What Dermatologists Do About Cysts
If you or a family member has a new nodule in your skin, now’s a good time to get the lesion diagnosed by a Dermatologist, because it could be what’s called a cyst, the result of a skin infection. Let’s take a look at why it’s important to get cysts managed, from my perspective as a Dermatologist in Cordova, Tennessee.
First: What is a cyst?
A cyst, or sebaceous or pilar or epid meral or epidermoid cyst, happens because the body either expels that infected gland to the skin surface, causing an abscess or boil, or contains that infection, by building a type of cyst sack around it. The result is a skin nodule.
The problem is that this cyst sack is at risk of leakage or rupture if it gets traumatized, leading to an active skin infection, a type of skin emergency. If a cyst is actively infected, we do an incision and drainage, putting a shot into the cyst, then making a cut into it, allowing the pus to drain.
It’s ideal later to get the cyst sack removed, with a cyst excision: the cyst is numbed up or anesthetized, with a local shot, then cut out, the site frequently being closed with stiches.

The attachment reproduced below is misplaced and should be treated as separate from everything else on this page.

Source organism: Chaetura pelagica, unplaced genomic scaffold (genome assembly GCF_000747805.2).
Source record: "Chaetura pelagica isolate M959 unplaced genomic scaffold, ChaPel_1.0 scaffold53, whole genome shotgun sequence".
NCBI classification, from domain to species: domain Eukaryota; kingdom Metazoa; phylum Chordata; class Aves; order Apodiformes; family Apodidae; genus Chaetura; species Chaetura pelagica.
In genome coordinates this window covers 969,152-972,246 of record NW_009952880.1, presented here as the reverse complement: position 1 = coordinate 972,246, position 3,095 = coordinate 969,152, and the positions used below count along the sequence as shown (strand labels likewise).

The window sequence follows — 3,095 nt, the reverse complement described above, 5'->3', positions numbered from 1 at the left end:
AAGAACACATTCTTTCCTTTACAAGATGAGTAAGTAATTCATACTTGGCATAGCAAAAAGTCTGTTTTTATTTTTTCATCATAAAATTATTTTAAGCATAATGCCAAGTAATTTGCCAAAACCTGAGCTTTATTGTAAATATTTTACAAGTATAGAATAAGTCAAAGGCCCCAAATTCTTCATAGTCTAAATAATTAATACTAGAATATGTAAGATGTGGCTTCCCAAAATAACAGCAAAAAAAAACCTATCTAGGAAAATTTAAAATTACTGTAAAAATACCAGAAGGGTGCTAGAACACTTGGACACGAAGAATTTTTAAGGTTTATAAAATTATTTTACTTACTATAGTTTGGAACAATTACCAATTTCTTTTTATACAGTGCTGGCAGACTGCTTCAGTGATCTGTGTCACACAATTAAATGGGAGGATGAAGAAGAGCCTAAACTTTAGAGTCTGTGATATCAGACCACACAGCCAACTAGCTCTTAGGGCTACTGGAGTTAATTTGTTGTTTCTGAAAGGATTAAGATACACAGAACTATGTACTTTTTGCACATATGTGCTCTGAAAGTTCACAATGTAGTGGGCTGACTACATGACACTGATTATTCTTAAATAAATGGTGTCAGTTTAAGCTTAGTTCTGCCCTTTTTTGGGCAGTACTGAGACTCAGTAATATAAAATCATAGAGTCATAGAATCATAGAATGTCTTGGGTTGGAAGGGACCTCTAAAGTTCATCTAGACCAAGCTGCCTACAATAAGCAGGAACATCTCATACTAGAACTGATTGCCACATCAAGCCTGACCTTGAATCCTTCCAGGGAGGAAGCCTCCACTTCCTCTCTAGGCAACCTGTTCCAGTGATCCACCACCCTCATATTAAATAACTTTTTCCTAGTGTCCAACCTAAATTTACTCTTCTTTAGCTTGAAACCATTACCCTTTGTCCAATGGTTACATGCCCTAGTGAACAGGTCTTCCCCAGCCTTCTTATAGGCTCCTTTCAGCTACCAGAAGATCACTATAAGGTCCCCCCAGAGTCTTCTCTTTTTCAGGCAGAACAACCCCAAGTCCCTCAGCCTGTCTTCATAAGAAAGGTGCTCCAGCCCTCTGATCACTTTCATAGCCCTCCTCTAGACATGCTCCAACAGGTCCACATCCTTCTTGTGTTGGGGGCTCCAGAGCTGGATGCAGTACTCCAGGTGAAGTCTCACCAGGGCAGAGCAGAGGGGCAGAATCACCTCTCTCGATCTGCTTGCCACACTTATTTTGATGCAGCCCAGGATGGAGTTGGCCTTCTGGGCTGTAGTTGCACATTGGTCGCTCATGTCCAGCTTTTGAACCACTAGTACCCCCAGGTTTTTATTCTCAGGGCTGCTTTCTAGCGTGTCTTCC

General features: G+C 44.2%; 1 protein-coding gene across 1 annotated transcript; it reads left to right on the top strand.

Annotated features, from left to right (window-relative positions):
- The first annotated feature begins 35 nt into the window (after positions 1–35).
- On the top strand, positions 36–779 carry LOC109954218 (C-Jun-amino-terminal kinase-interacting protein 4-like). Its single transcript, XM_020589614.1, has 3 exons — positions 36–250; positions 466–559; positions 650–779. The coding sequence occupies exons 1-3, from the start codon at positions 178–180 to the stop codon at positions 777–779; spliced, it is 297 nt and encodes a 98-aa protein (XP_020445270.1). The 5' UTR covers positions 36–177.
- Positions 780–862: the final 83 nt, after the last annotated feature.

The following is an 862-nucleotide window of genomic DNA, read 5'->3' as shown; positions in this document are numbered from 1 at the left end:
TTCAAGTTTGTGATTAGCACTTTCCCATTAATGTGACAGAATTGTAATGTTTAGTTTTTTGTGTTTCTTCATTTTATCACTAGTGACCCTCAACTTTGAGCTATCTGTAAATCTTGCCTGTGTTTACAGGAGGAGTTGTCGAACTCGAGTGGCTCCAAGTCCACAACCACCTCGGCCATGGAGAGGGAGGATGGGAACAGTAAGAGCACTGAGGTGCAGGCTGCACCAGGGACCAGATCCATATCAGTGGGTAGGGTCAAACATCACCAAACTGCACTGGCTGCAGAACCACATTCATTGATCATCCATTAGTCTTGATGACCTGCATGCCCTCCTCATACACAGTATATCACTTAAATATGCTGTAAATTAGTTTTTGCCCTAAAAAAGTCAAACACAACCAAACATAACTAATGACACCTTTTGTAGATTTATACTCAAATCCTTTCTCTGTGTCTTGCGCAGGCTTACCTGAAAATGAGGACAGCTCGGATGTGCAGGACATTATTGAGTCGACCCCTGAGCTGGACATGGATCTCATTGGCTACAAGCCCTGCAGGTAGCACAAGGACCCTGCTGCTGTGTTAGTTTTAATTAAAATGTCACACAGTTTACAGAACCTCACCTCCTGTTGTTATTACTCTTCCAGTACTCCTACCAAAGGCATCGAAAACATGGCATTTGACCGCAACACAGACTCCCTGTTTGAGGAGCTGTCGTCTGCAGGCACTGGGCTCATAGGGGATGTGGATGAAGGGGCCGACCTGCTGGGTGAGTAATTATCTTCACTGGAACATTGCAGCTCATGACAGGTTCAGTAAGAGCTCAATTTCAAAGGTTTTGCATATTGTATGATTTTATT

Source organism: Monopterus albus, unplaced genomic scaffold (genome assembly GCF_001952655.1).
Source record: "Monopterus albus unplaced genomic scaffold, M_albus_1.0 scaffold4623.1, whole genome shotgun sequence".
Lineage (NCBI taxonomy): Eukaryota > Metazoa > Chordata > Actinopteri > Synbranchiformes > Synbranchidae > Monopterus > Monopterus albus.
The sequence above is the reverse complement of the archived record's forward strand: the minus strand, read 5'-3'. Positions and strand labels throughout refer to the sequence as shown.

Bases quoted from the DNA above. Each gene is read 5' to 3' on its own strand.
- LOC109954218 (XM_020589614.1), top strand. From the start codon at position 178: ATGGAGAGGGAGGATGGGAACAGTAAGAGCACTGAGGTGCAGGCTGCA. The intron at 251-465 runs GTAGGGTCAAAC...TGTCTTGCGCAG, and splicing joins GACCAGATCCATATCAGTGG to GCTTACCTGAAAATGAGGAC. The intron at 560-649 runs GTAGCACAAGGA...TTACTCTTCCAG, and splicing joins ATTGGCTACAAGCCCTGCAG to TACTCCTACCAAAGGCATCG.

In my own Dermatology practice, I've found that people who are more active athletically tend to be more prone to getting cysts, perhaps because of sweating and more stretching to their skin.
This excision procedure to treat cysts leaves a scar, and sometimes even a raised scar called a keloid, so we advise the patient as to whether it’s best to completely remove the cyst with stitches. The advantage is that the lesion can be sent off to the Dermatopathology Laboratory to be checked for cancer: the lesion might actually be a cystic basal cell skin cancer or even a melanoma, so when we remove a cyst, we frequently send the tissue into the lab. And if a scar or keloid results from the excision, we can later treat the site with steroid injections to reduce the scar.
A best first move is a consultation with a Board-certified Dermatologist for a skin check-up, an especially high priority for people with skin lesions that could be cancerous. Check out “Understanding the Melanoma Crisis: Scarlet’s Story,’ a 2018 movie sponsored by my Dermatology practice on Youtube.
Scarlet was a 26 year old promising student teacher when she was found to have melanoma in a growth on her knee: